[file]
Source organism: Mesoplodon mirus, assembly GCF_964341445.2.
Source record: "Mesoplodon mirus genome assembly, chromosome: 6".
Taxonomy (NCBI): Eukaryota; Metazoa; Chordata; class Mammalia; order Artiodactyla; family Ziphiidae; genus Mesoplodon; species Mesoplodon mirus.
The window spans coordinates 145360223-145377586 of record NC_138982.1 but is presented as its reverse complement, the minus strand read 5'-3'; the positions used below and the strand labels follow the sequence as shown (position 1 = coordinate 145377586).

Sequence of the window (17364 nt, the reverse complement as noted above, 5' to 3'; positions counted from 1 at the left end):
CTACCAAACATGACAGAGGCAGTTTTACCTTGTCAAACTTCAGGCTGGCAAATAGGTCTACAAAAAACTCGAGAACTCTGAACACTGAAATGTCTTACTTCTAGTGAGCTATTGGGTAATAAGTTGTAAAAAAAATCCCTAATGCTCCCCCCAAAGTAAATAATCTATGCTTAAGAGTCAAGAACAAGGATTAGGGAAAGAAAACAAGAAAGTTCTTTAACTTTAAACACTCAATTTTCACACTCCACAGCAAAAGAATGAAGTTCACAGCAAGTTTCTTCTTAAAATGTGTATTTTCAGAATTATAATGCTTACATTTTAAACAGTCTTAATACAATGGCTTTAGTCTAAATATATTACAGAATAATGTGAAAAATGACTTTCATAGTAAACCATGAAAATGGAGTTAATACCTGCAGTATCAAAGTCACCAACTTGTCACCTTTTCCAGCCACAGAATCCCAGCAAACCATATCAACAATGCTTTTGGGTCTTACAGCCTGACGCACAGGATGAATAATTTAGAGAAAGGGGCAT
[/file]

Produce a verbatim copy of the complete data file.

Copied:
Source organism: Mesoplodon mirus, assembly GCF_964341445.2.
Source record: "Mesoplodon mirus genome assembly, chromosome: 6".
Taxonomy (NCBI): Eukaryota; Metazoa; Chordata; class Mammalia; order Artiodactyla; family Ziphiidae; genus Mesoplodon; species Mesoplodon mirus.
The window spans coordinates 145360223-145377586 of record NC_138982.1 but is presented as its reverse complement, the minus strand read 5'-3'; the positions used below and the strand labels follow the sequence as shown (position 1 = coordinate 145377586).

Sequence of the window (17364 nt, the reverse complement as noted above, 5' to 3'; positions counted from 1 at the left end):
CTACCAAACATGACAGAGGCAGTTTTACCTTGTCAAACTTCAGGCTGGCAAATAGGTCTACAAAAAACTCGAGAACTCTGAACACTGAAATGTCTTACTTCTAGTGAGCTATTGGGTAATAAGTTGTAAAAAAAATCCCTAATGCTCCCCCCAAAGTAAATAATCTATGCTTAAGAGTCAAGAACAAGGATTAGGGAAAGAAAACAAGAAAGTTCTTTAACTTTAAACACTCAATTTTCACACTCCACAGCAAAAGAATGAAGTTCACAGCAAGTTTCTTCTTAAAATGTGTATTTTCAGAATTATAATGCTTACATTTTAAACAGTCTTAATACAATGGCTTTAGTCTAAATATATTACAGAATAATGTGAAAAATGACTTTCATAGTAAACCATGAAAATGGAGTTAATACCTGCAGTATCAAAGTCACCAACTTGTCACCTTTTCCAGCCACAGAATCCCAGCAAACCATATCAACAATGCTTTTGGGTCTTACAGCCTGACGCACAGGATGAATAATTTAGAGAAAGGGGCAT